International Monetary Fund. Monetary and Capital Markets Department
This paper highlights Tajikistan's macroeconomic environment and gives an overview of the financial sector and its stability, and discusses its regulatory, supervisory, crisis prevention, and management framework. The economy of Tajikistan is entering a downturn, and the banking sector is showing substantial weakness. GDP growth has been on a declining trend. Inflation is also projected to rise further. The external position continues to deteriorate, putting pressure on the somoni and eroding already low external buffers. The financial sector of Tajikistan is dominated by banks, which account for 84 percent of total financial sector assets. Dollarization in the financial sector has been increasing and remains a challenge for foreign exchange risk and credit risk management.
The proposed Staff-Monitored Program (SMP) in Tajikistan includes a balanced budget objective with a view to securing the inflation goal. While public financial management has improved, there is an agreement that monitoring and corporate governance of state-owned enterprises should be enhanced. Monetary policy will aim at containing inflation by targeting reserve money while building up official foreign exchange reserves. To mitigate risks of future debt problems, the program includes a well-defined and cautious debt strategy. The authorities are taking steps to reinvigorate their cotton sector reform efforts.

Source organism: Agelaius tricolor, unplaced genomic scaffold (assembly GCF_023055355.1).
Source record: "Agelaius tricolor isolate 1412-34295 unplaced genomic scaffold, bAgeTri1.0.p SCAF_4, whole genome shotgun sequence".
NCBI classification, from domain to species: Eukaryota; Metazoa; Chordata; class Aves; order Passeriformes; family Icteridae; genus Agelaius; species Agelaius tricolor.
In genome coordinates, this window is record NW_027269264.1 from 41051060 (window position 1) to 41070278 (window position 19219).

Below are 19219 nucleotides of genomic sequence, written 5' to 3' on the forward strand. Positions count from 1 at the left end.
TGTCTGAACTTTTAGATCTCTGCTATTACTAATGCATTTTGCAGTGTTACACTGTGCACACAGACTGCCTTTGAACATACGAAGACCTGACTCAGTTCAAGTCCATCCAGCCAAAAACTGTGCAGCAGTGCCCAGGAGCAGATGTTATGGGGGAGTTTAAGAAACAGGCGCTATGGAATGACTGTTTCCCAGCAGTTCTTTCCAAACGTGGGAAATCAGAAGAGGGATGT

The 2006 Article IV Consultation on the Republic of Tajikistan explains political and economic developments. Although Tajikistan’s external debt profile has improved significantly, total public and publicly guaranteed debt is projected to increase significantly, mainly because of large project-related disbursements from China. Any financial resources directed to the private sector, particularly if subsidized, should be channeled through the budget in a transparent manner. Executive Directors welcomed the authorities’ intention to put in place a debt management strategy that will prevent public debt from exceeding 60 percent of GDP.